Through cultures old and new
Laos and Cambodia are home to ancient cultures and majestic sites that have endured ever-changing landscape and social upheavals. Traveling through these timeless lands will offer you a liberating experience of strangeness, a rare sense of balance and contrast. I know this trip will be an experience you will remember and value. You will hear rather than simply listen; you will remember rather than simply see. You will, in sum, become a link between two worlds, between two realities, between the familiar and the unfamiliar.
Day 1: Arrival in Hong Kong
After arriving in Hong Kong, you will be taken to the Peninsula Hotel, which was built in 1928 and preserves the glamour of a lost era. You will have time to settle in to the hotel and explore your new surroundings in the late afternoon. Your daughters will probably be hungry, so I have made an early dinner reservation at Gaddi’s, in the hotel, the home of fine French dining in Hong Kong since 1953. Chef David Goodridge will design a personal menu for you.
Day 2: Hong Kong galleries
Your guide, Catherine, will pick you up at the hotel for a tour of Hong Kong’s galleries. Catherine is a noted writer, commentator and consultant, and she is one of Hong Kong’s foremost experts on Chinese painting. She will accompany you through the Galerie du Monde, Sin Sin Fine Art, Osage Kwun Tong, The Cat Street Gallery, and the Chinese painting and modern art galleries at the Hong Kong Museum of Art. I know you’re interested in learning about Chinese art, and Catherine can put all the artwork into context for you, walking you through the development from classical to contemporary.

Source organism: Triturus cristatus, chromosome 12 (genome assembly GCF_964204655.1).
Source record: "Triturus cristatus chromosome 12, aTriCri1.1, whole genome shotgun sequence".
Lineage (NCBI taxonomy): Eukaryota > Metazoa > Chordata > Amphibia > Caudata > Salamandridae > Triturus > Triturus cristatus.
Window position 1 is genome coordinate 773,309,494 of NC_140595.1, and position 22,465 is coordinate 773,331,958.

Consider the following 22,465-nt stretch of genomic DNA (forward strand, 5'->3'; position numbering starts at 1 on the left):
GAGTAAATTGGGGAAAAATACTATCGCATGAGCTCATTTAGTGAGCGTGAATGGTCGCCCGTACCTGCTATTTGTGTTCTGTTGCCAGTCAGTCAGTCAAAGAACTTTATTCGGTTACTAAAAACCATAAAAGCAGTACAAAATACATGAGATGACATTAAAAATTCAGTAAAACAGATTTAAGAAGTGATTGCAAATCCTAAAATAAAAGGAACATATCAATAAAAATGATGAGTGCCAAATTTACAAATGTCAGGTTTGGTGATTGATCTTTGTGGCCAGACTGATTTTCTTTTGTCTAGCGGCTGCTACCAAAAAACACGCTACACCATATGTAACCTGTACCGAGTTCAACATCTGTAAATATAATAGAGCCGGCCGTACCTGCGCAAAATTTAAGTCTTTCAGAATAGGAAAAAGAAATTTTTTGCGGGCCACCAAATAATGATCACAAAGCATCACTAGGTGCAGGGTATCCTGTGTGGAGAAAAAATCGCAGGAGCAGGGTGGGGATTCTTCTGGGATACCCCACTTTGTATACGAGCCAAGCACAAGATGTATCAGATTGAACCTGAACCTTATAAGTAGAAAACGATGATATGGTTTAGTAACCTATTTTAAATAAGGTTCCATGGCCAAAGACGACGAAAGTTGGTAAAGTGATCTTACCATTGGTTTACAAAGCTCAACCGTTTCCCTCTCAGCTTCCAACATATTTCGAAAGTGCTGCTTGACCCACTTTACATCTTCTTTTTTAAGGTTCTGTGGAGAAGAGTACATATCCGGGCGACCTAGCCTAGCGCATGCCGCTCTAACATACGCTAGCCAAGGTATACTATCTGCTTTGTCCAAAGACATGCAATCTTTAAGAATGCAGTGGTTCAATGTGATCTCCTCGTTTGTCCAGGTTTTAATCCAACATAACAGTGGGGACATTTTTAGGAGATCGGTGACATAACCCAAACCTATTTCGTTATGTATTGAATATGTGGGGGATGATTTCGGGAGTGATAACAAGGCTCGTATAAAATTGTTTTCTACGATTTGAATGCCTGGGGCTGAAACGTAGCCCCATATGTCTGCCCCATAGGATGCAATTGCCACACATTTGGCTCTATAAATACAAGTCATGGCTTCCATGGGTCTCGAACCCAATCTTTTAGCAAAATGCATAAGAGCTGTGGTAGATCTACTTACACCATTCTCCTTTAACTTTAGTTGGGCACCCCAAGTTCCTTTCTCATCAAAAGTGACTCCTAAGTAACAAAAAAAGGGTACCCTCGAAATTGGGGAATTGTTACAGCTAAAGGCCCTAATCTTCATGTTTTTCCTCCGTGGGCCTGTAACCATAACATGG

Several lunch options are available, depending on where you are at lunchtime. Near Repulse Bay, I suggest the floating restaurant Jumbo Dragon Court—it’s an unusual restaurant that will surprise and delight your daughters. If you find yourself in Stanley at lunchtime, the Boathouse is undoubtedly the best choice.
Spend the afternoon visiting the city with Catherine, learning about its history and culture.
Dinner will be at Felix, a restaurant created by world-famous avant-garde designer, Philippe Starck. Felix serves Pacific Rim cuisine and offers breathtaking views of Victoria Harbor, Hong Kong Island and Kowloon from the 28th floor of the Peninsula Tower.
Day 3: The city illuminated
Your gallery tour continues this morning, with visits to 10 Chancery Lane, Plum Blossoms, Grotto Fine Art, Hanart TZ Gallery, Asian Fine Arts, and the Art Beatus Gallery.
In the evening, enjoy a private cruise on a junk through Hong Kong’s harbor. Watch the sublime colors of sunset dance along the skyscrapers and reflect on the range of paintings you’ve seen in the past two days.